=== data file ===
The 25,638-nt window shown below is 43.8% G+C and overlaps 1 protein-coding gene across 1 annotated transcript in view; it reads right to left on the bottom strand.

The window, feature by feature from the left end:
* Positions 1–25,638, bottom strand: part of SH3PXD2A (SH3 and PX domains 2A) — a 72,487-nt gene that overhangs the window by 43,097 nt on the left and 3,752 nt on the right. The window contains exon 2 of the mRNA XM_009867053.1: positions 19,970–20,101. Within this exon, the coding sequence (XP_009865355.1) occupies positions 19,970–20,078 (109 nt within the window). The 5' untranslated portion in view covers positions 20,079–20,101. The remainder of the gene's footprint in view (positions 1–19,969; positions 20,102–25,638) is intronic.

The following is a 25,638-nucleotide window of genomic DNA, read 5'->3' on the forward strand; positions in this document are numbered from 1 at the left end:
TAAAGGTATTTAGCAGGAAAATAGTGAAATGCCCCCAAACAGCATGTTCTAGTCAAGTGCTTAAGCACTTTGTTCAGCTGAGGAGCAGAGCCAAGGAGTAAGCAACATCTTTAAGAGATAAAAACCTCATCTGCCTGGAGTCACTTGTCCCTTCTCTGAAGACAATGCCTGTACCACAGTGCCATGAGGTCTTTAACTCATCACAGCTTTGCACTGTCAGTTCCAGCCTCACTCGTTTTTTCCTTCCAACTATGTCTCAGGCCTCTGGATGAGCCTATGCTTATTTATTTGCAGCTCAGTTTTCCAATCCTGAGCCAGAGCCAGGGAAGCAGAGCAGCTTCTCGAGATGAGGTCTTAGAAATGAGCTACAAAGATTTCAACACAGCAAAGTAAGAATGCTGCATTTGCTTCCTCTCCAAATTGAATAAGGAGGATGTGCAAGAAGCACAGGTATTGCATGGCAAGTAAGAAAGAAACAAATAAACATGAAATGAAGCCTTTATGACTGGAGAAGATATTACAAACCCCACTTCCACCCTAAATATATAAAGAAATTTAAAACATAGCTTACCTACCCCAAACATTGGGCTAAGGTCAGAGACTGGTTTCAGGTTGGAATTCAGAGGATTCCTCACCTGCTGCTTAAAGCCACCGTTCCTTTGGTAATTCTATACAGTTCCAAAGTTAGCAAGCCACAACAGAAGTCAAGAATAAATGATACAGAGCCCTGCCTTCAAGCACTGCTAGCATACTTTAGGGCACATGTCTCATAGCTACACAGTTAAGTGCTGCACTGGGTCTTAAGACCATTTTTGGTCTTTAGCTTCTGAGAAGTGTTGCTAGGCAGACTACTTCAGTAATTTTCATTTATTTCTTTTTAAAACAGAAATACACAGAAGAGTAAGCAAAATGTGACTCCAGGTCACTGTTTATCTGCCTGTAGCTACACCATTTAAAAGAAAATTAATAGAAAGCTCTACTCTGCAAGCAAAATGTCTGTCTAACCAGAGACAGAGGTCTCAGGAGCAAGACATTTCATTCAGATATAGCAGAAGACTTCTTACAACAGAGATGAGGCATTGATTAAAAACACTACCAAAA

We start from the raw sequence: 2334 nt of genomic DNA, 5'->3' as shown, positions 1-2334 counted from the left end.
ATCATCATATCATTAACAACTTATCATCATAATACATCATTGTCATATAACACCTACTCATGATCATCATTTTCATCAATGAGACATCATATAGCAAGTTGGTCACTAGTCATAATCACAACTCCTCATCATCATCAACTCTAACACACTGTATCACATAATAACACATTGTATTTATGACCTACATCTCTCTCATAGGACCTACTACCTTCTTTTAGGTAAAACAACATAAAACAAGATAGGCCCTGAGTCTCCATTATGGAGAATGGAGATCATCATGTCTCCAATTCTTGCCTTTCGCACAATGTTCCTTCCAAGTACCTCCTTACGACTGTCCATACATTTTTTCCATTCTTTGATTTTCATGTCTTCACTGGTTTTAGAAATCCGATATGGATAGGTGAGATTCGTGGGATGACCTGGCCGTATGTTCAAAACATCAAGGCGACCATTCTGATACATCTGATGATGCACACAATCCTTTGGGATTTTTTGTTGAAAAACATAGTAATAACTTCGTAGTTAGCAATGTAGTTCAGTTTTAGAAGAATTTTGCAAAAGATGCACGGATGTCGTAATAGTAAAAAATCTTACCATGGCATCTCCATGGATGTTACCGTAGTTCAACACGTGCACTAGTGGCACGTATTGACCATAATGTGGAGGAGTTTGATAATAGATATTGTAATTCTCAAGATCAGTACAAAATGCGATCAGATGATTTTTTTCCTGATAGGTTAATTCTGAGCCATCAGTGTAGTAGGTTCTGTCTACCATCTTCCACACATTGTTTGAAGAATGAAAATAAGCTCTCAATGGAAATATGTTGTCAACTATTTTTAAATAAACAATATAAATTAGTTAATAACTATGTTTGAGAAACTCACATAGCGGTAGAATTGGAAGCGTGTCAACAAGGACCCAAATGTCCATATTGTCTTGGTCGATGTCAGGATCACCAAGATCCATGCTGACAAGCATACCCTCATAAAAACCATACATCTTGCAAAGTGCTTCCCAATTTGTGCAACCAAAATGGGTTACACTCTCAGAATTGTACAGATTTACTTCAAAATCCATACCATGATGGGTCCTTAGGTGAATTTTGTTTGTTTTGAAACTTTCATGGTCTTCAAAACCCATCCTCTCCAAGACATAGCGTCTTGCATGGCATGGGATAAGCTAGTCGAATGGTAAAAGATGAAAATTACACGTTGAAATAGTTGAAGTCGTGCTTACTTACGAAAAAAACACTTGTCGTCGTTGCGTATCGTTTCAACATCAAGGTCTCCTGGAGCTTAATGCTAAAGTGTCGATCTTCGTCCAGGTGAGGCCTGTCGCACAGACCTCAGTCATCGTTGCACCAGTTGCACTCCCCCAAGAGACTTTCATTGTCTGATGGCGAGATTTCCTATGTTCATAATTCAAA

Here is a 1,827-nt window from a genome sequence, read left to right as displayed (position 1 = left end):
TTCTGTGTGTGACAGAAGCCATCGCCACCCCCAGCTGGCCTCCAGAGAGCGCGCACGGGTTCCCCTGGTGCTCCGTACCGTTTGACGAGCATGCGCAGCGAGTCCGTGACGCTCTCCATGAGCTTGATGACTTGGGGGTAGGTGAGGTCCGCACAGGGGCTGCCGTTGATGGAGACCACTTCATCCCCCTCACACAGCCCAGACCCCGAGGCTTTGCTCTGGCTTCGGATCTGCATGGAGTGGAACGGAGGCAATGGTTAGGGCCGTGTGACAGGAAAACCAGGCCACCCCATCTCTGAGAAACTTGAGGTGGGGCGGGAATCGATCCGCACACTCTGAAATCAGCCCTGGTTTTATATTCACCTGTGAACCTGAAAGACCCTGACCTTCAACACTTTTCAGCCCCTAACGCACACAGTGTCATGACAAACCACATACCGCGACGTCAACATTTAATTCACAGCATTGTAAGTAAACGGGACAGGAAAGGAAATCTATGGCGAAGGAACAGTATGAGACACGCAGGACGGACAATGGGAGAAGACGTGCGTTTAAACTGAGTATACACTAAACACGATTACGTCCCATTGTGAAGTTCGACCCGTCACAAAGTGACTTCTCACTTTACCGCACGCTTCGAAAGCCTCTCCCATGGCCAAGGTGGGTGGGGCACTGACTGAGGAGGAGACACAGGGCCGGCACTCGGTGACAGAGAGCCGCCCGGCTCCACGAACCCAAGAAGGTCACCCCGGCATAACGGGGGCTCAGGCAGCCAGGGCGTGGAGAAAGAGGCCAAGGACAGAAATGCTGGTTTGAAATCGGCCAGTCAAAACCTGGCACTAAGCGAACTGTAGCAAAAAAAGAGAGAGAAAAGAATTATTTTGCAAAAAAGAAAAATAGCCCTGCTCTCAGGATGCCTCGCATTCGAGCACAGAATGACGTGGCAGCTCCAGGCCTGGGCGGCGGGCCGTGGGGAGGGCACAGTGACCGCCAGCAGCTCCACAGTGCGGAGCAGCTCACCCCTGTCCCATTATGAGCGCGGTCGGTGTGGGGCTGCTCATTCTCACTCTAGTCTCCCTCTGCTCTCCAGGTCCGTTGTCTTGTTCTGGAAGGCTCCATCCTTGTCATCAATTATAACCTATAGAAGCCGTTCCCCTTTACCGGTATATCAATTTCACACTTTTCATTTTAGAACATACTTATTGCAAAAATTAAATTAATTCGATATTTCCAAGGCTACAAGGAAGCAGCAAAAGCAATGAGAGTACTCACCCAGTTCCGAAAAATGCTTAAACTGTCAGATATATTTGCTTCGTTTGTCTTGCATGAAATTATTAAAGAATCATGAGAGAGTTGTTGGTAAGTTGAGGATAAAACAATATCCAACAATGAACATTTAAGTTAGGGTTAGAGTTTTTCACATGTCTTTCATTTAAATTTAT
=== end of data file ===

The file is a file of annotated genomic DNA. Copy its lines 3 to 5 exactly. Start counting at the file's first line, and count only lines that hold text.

* Positions 1–25,638, bottom strand: part of SH3PXD2A (SH3 and PX domains 2A) — a 72,487-nt gene that overhangs the window by 43,097 nt on the left and 3,752 nt on the right. The window contains exon 2 of the mRNA XM_009867053.1: positions 19,970–20,101. Within this exon, the coding sequence (XP_009865355.1) occupies positions 19,970–20,078 (109 nt within the window). The 5' untranslated portion in view covers positions 20,079–20,101. The remainder of the gene's footprint in view (positions 1–19,969; positions 20,102–25,638) is intronic.

The following is a 25,638-nucleotide window of genomic DNA, read 5'->3' on the forward strand; positions in this document are numbered from 1 at the left end:
TAAAGGTATTTAGCAGGAAAATAGTGAAATGCCCCCAAACAGCATGTTCTAGTCAAGTGCTTAAGCACTTTGTTCAGCTGAGGAGCAGAGCCAAGGAGTAAGCAACATCTTTAAGAGATAAAAACCTCATCTGCCTGGAGTCACTTGTCCCTTCTCTGAAGACAATGCCTGTACCACAGTGCCATGAGGTCTTTAACTCATCACAGCTTTGCACTGTCAGTTCCAGCCTCACTCGTTTTTTCCTTCCAACTATGTCTCAGGCCTCTGGATGAGCCTATGCTTATTTATTTGCAGCTCAGTTTTCCAATCCTGAGCCAGAGCCAGGGAAGCAGAGCAGCTTCTCGAGATGAGGTCTTAGAAATGAGCTACAAAGATTTCAACACAGCAAAGTAAGAATGCTGCATTTGCTTCCTCTCCAAATTGAATAAGGAGGATGTGCAAGAAGCACAGGTATTGCATGGCAAGTAAGAAAGAAACAAATAAACATGAAATGAAGCCTTTATGACTGGAGAAGATATTACAAACCCCACTTCCACCCTAAATATATAAAGAAATTTAAAACATAGCTTACCTACCCCAAACATTGGGCTAAGGTCAGAGACTGGTTTCAGGTTGGAATTCAGAGGATTCCTCACCTGCTGCTTAAAGCCACCGTTCCTTTGGTAATTCTATACAGTTCCAAAGTTAGCAAGCCACAACAGAAGTCAAGAATAAATGATACAGAGCCCTGCCTTCAAGCACTGCTAGCATACTTTAGGGCACATGTCTCATAGCTACACAGTTAAGTGCTGCACTGGGTCTTAAGACCATTTTTGGTCTTTAGCTTCTGAGAAGTGTTGCTAGGCAGACTACTTCAGTAATTTTCATTTATTTCTTTTTAAAACAGAAATACACAGAAGAGTAAGCAAAATGTGACTCCAGGTCACTGTTTATCTGCCTGTAGCTACACCATTTAAAAGAAAATTAATAGAAAGCTCTACTCTGCAAGCAAAATGTCTGTCTAACCAGAGACAGAGGTCTCAGGAGCAAGACATTTCATTCAGATATAGCAGAAGACTTCTTACAACAGAGATGAGGCATTGATTAAAAACACTACCAAAA